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I am currently doing some research about software patterns and about architectural patterns for frameworks specifically.

Google is not really showing off for this topic, so I am curious which patterns would you consider specificially important for the architecture of frameworks? I am focusing on frameworks for web, mobile and desktop software, such as Rails, UIKit, etc.

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closed as not a real question by Caleb, maple_shaft Nov 12 '12 at 16:57

It's difficult to tell what is being asked here. This question is ambiguous, vague, incomplete, overly broad, or rhetorical and cannot be reasonably answered in its current form. For help clarifying this question so that it can be reopened, visit the help center.If this question can be reworded to fit the rules in the help center, please edit the question.

    
What kind of frameworks did you have in mind? –  Caleb Nov 12 '12 at 15:09
    
I updated my post. Thanks for the comment. –  Heinrich Nov 12 '12 at 15:11
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Frameworks aren't special. –  Telastyn Nov 12 '12 at 15:23
    
Google "Gang of four" –  jgauffin Nov 12 '12 at 15:24
    
@Telastyn: I would argue the opposite. Libraries/Frameworks have much better use of patterns than the average LOB application. It's important that frameworks/libraries are well architectured and easy to extend. Patterns do help there. You typically do not extend classes in a LOB application –  jgauffin Nov 12 '12 at 15:25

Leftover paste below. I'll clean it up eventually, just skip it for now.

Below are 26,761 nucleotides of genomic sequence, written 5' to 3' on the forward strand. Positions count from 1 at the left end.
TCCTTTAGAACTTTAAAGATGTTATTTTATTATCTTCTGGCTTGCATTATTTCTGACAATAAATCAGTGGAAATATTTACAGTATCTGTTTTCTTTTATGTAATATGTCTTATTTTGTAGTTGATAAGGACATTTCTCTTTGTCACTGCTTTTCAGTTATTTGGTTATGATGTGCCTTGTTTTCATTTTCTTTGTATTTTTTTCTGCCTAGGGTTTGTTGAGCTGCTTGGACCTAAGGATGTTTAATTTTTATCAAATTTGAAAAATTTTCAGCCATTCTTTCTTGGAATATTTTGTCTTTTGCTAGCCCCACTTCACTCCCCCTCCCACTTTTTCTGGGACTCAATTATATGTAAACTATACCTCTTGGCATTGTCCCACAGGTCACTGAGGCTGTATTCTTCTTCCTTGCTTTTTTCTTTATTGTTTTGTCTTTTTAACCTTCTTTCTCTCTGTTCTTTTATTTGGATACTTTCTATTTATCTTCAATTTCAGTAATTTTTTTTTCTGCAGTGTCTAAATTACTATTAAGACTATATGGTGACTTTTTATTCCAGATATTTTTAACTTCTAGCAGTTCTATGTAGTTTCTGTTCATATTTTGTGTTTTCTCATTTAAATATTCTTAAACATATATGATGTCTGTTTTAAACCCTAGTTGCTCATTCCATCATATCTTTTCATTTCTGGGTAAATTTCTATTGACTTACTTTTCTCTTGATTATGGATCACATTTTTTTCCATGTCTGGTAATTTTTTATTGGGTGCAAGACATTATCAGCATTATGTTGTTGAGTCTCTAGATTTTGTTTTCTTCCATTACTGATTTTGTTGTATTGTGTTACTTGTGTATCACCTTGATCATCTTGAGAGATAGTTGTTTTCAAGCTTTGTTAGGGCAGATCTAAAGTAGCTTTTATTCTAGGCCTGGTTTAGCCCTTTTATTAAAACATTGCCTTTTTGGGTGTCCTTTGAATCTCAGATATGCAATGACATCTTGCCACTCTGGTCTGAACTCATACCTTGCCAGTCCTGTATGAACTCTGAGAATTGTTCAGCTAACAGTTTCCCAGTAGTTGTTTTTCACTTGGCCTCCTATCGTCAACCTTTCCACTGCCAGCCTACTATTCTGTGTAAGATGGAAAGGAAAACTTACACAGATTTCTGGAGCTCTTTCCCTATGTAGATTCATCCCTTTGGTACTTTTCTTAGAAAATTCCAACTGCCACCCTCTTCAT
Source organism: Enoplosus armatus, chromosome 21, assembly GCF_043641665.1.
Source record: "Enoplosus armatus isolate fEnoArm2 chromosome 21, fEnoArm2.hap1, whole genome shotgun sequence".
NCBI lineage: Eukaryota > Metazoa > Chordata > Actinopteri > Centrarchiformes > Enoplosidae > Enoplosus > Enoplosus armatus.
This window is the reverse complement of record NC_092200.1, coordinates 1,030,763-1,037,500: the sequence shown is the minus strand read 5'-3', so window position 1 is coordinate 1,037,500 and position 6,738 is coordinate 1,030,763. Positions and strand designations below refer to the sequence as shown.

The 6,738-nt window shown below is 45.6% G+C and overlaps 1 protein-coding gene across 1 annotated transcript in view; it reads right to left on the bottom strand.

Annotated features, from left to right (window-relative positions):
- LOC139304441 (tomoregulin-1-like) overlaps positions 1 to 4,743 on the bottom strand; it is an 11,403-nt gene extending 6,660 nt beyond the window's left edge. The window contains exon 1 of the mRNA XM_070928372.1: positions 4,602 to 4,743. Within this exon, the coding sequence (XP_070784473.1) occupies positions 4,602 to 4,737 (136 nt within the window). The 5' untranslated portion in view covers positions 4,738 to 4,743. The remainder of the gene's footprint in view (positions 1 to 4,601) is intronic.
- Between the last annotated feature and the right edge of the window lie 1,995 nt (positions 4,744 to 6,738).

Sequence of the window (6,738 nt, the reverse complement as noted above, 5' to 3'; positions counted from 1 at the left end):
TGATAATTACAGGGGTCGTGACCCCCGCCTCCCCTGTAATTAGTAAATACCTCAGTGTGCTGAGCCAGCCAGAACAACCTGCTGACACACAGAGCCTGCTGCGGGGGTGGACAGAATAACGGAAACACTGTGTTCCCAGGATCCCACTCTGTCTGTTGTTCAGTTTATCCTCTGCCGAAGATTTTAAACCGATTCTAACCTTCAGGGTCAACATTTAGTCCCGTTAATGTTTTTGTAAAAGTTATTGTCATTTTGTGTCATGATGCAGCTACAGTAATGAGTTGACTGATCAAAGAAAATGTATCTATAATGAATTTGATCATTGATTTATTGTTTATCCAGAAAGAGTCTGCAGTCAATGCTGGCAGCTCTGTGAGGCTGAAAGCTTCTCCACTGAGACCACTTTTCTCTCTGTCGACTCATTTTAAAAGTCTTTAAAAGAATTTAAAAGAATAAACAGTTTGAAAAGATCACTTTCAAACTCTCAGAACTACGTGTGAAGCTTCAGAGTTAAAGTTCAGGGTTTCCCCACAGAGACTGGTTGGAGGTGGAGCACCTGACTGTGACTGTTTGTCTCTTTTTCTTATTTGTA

2 Answers 2

I'm hard pressed to think of a GoF design pattern that's either inappropriate for use in a framework or most appropriate for use in a framework. Patterns and frameworks are orthogonal issues -- if a pattern is useful, it can be useful in a framework. Conversely, if a pattern is useful in a framework, there's no reason that it can't also be put to use outside a framework. Frameworks are just a way to package your code.

Patterns and frameworks are both meant to be reusable, so there's some common purpose in the two ideas and frameworks often make heavy use of patterns. Indeed, a great deal of the benefit of understanding design patterns is that it makes it much easier to understand new frameworks as you encounter them. That said, I don't know of any design patterns that are intended specifically for frameworks.

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My first question would be "why are you building a framework?"

Surely there has to be something sub-optimal, missing, broken, or otherwise defective in the existing frameworks even if that something is just that they don't look at the world the way you do (and there is nothing wrong with building a framework to solve a problem domain "your way"--that can lead to a lot of illumination in how to approach problems both for the authors and the users of the framework).

Assuming there is an answer to that question (if there isn't, there is no reason to build the framework at all), then the answer should guide your architecture decisions. There is a lot of wrong-headedness in terms of how design patterns are viewed. They are no panacea. They do not solve problems. They are a way for software engineers to discuss common implementation strategies--but the implementation strategy is derived from what is being implemented.

Perhaps a good way to make this more clear would be to break down some common design patterns.

For an MVC framework, the guiding pain point is that you want a clear division of code--a good separation of concerns. Maintainability and refactorability. For an ActiveRecord ORM, the idea would be to abstract away as much of the database dealings as possible, allowing the users to think in purely object-oriented terms. And so on.

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